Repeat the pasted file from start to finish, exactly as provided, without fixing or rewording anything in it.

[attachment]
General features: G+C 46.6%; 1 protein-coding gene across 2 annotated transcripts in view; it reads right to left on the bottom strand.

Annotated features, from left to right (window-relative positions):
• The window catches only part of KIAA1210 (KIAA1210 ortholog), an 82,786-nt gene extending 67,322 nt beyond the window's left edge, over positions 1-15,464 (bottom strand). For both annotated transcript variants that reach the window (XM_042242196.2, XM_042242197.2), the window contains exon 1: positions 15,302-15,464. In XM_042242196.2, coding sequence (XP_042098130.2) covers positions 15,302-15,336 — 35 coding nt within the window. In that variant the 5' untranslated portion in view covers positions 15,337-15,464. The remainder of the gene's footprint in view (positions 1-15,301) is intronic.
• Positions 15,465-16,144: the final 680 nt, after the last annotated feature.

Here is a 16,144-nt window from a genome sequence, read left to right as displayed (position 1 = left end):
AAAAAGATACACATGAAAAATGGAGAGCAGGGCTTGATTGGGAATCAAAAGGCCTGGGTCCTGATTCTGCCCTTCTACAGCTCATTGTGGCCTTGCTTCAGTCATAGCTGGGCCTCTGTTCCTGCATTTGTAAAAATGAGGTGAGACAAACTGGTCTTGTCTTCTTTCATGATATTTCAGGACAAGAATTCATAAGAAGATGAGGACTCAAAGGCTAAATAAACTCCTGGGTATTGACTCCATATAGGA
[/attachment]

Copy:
General features: G+C 46.6%; 1 protein-coding gene across 2 annotated transcripts in view; it reads right to left on the bottom strand.

Annotated features, from left to right (window-relative positions):
• The window catches only part of KIAA1210 (KIAA1210 ortholog), an 82,786-nt gene extending 67,322 nt beyond the window's left edge, over positions 1-15,464 (bottom strand). For both annotated transcript variants that reach the window (XM_042242196.2, XM_042242197.2), the window contains exon 1: positions 15,302-15,464. In XM_042242196.2, coding sequence (XP_042098130.2) covers positions 15,302-15,336 — 35 coding nt within the window. In that variant the 5' untranslated portion in view covers positions 15,337-15,464. The remainder of the gene's footprint in view (positions 1-15,301) is intronic.
• Positions 15,465-16,144: the final 680 nt, after the last annotated feature.

Here is a 16,144-nt window from a genome sequence, read left to right as displayed (position 1 = left end):
AAAAAGATACACATGAAAAATGGAGAGCAGGGCTTGATTGGGAATCAAAAGGCCTGGGTCCTGATTCTGCCCTTCTACAGCTCATTGTGGCCTTGCTTCAGTCATAGCTGGGCCTCTGTTCCTGCATTTGTAAAAATGAGGTGAGACAAACTGGTCTTGTCTTCTTTCATGATATTTCAGGACAAGAATTCATAAGAAGATGAGGACTCAAAGGCTAAATAAACTCCTGGGTATTGACTCCATATAGGA